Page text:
Once this barrier is crossed, the salesperson still has a ton of hard work ahead of her. This is hunting in its rawest form. I mean war paint on your face, dropped in the middle of unfriendly forest type of hunting. This type of salesperson has to thrive in an extreme failure/extreme risk environment. The key skill here is figuring out who the right customer is. Simply put, most customers will not use a startup’s product no matter how great the pain is or how cool the solution is, because of the reputational risk due to an abrupt shutdown. The salesperson needs to find her initial customer sponsor, uncover information and then figure out how to navigate the rest of the organization. And while the company established some credibility with the initial lead, the fact that the product is a startup will come up over and over again. A salesperson has to constantly sell against that risk at every level. Competitive products will come up over and over again. Often referencing competing products is just a cover for “let’s not take the risk on a startup.” A salesperson in this role has to be great at building a large pipeline, because the close rate will be lower than normal. The salesperson has to be an extreme self-starter. No one is going to navigate the day for her. She has to be hungry. Have a fire in her belly. Be passionate about her product and the market. Be knowledgeable too, because the detractors in an organization are going to throw a lot of stones. She will consistently find herself in meetings where there is a very vocal critic. Just looking to kill the deal. That person is often scared of something new, which translates into work for him. And he will work really hard to avoid learning a new product. So the salesperson has to be a bit of a psychologist too. To find a way to make that person feel comfortable. She can’t fight that person. Angry becomes transparent. She has to kill him with kindness, supported by facts. Remember, people buy from people they like and people they trust.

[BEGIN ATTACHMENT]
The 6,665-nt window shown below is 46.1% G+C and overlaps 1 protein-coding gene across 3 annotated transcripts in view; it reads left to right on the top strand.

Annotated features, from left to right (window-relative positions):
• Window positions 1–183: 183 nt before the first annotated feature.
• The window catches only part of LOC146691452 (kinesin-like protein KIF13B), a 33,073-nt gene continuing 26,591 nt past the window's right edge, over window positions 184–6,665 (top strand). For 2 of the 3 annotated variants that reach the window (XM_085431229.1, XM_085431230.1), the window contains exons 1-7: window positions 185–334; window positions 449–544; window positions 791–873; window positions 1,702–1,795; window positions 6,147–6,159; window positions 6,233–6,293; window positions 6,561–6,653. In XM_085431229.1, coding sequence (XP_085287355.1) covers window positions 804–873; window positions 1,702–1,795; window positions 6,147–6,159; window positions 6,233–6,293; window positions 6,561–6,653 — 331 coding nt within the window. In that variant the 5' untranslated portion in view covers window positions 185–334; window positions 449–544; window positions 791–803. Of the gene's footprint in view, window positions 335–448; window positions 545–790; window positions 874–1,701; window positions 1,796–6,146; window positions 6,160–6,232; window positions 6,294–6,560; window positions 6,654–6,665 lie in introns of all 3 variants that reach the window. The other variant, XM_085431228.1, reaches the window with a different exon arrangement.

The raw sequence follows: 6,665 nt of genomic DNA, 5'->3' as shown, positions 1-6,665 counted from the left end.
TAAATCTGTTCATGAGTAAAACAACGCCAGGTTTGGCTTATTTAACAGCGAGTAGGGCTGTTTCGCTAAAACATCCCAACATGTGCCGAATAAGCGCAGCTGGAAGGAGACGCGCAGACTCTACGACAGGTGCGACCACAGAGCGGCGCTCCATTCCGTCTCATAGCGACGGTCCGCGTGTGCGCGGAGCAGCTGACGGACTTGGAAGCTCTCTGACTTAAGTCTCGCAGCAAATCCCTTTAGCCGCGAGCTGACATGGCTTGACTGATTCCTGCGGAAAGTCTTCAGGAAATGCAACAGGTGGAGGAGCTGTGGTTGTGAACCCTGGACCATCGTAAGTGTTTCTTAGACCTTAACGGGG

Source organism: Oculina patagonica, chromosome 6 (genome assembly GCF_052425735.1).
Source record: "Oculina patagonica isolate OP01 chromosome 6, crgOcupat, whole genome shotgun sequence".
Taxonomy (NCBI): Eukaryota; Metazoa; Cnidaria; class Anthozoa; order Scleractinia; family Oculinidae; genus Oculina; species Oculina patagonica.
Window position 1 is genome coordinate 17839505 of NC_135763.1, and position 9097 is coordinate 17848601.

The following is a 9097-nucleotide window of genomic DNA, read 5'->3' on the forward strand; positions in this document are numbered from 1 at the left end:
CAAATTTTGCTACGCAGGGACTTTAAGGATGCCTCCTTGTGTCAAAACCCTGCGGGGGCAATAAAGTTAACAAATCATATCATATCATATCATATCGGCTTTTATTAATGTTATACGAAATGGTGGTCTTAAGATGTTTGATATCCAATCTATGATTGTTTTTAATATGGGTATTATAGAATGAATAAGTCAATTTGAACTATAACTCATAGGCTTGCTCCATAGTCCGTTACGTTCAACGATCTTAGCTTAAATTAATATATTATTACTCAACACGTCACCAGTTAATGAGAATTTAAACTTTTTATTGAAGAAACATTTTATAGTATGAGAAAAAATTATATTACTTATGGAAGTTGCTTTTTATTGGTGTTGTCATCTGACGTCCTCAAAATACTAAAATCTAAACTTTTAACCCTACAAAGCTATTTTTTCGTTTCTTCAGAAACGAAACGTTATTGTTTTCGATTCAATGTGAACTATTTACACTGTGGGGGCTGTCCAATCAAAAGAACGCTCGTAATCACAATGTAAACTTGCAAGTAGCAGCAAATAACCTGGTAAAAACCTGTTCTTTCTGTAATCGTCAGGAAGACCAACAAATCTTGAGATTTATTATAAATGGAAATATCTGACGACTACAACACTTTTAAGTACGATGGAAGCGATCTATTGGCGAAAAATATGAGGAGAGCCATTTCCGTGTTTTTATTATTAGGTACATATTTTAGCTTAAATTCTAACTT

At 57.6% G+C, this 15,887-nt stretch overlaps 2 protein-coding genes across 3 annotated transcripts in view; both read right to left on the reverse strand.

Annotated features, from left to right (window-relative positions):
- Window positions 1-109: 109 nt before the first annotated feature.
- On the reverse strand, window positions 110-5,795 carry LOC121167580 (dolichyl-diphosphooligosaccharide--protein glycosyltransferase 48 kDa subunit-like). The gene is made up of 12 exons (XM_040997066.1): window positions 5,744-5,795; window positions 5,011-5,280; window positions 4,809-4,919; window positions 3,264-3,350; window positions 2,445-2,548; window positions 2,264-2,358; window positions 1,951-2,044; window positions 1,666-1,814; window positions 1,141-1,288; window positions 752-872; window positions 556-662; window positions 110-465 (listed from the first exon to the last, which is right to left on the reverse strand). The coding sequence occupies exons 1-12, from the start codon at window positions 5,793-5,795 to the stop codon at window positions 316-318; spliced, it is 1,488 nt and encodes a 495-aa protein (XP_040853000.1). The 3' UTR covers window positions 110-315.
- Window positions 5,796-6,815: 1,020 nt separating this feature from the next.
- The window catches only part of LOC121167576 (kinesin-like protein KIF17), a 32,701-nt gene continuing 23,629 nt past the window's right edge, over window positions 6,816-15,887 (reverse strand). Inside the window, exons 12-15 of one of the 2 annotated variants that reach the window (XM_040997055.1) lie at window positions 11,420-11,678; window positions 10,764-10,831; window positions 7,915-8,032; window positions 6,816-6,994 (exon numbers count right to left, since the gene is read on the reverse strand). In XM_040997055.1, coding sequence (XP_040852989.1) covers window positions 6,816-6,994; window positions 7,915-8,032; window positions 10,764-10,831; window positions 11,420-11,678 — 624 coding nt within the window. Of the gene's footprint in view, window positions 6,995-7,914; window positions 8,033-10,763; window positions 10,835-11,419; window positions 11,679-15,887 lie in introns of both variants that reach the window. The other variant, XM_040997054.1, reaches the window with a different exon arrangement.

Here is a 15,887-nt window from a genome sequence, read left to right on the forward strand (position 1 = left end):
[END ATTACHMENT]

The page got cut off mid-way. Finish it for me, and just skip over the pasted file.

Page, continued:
The most important action a salesperson in this role can take is to land a reference-able customer. Someone who is credible and willing to be quoted publicly. This reference will be used over and over in every subsequent sales meeting.
When hiring a salesperson for a role, I believe that that person has to have demonstrated these capabilities in past roles or demonstrated the right skill set. It is important to be open to the challenges with the candidate.
Far too often a salesperson from role #3 will leave a big company and go to a startup (role #4) thinking the skill translates..only to flame out. Certainly some skills translates, but that salesperson has to understand that the challenge is materially greater. To me, the key to a great sales hire for a startup is not only skill set, it is passion. Passion for the product, passion for the challenge ahead of her and passion for working with the team. Ask yourself, has this person demonstrated the passion needed to overcome the extreme ups and downs. Is she a fighter? What motivates her? If she is motivated only by money, as many salespeople are, then do NOT hire that person into a startup. People who are motivated by money are also very, very unhappy with quarterly cash flow swings. Chasing the gold ring is fine so long as her downside is protected. And a startup simply can’t guarantee that. Sure, money is an important factor for everyone. People have to live and pay bills. But to overcome the extreme ups and downs of a startup, the sales candidate has to have a true passion for the mission.